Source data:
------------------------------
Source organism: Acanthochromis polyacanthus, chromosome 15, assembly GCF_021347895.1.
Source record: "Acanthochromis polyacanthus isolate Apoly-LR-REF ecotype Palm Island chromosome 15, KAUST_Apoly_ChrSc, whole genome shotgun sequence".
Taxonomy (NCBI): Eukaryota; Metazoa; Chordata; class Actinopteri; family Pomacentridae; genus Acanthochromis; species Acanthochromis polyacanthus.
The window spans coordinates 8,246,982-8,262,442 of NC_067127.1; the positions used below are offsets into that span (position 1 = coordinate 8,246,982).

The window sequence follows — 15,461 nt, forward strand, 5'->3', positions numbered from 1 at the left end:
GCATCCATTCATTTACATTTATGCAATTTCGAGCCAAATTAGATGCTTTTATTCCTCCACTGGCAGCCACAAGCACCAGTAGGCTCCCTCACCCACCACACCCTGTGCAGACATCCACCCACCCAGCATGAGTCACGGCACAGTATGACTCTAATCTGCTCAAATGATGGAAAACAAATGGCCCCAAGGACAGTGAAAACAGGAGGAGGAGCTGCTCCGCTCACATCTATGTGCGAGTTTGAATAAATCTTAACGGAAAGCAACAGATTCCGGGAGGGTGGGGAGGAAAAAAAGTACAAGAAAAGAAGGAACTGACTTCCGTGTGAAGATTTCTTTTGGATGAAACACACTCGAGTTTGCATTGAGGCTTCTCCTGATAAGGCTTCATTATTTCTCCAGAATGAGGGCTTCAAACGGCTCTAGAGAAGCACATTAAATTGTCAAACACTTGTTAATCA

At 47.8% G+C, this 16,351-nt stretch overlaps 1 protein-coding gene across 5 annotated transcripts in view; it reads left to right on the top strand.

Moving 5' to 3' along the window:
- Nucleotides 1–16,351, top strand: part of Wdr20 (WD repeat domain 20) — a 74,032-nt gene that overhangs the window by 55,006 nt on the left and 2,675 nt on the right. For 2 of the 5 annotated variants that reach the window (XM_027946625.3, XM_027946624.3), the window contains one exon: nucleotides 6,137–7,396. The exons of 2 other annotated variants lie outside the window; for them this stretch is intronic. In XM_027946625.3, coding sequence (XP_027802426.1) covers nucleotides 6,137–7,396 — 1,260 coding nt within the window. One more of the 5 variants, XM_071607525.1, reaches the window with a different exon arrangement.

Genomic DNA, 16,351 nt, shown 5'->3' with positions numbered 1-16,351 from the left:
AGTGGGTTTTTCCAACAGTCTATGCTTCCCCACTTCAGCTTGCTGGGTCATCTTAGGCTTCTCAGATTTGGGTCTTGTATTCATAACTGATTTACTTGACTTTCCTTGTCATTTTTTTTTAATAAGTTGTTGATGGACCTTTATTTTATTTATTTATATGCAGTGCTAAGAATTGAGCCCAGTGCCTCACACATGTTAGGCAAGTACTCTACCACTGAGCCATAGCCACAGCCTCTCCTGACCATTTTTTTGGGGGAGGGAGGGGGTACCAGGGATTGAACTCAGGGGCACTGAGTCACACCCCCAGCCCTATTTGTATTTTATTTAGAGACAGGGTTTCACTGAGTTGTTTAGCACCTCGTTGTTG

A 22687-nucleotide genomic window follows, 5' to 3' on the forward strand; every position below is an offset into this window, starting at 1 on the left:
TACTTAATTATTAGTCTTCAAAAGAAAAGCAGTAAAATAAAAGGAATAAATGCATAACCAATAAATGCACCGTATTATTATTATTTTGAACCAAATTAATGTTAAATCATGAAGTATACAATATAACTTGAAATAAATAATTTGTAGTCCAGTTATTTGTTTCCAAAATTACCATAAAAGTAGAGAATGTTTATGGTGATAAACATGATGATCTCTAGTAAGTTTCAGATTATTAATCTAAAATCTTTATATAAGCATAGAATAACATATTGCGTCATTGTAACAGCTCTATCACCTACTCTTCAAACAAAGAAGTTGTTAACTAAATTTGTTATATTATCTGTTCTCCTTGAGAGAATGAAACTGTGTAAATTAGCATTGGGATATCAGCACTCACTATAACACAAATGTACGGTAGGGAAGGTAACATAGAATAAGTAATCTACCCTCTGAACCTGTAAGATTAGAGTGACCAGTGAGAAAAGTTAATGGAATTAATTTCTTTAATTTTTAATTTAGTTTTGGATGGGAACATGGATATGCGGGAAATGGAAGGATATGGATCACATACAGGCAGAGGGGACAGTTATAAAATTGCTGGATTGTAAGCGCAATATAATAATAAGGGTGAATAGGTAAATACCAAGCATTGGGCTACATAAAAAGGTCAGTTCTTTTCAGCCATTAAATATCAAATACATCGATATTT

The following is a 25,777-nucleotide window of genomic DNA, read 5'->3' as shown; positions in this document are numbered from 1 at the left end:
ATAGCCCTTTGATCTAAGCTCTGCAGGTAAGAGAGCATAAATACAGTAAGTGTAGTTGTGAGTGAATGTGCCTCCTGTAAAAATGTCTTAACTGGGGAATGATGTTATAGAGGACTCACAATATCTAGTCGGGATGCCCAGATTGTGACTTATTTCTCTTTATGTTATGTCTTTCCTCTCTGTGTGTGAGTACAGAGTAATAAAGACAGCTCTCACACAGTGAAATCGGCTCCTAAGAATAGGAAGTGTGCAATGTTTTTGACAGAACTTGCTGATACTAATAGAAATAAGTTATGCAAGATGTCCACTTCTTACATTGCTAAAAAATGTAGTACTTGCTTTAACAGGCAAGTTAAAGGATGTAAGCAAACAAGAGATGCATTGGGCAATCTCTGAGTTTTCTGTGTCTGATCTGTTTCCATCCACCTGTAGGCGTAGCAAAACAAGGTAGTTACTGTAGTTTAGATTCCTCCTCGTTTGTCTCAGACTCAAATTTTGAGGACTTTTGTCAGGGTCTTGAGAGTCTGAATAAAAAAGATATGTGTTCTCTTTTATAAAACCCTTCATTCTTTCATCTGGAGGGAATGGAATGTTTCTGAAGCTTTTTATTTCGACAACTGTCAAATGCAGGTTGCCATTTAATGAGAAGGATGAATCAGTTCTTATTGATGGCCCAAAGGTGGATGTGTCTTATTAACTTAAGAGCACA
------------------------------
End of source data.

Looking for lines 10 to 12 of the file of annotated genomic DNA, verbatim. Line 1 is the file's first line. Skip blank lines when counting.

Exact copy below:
Genomic DNA, 16,351 nt, shown 5'->3' with positions numbered 1-16,351 from the left:
AGTGGGTTTTTCCAACAGTCTATGCTTCCCCACTTCAGCTTGCTGGGTCATCTTAGGCTTCTCAGATTTGGGTCTTGTATTCATAACTGATTTACTTGACTTTCCTTGTCATTTTTTTTTAATAAGTTGTTGATGGACCTTTATTTTATTTATTTATATGCAGTGCTAAGAATTGAGCCCAGTGCCTCACACATGTTAGGCAAGTACTCTACCACTGAGCCATAGCCACAGCCTCTCCTGACCATTTTTTTGGGGGAGGGAGGGGGTACCAGGGATTGAACTCAGGGGCACTGAGTCACACCCCCAGCCCTATTTGTATTTTATTTAGAGACAGGGTTTCACTGAGTTGTTTAGCACCTCGTTGTTG

A 22687-nucleotide genomic window follows, 5' to 3' on the forward strand; every position below is an offset into this window, starting at 1 on the left: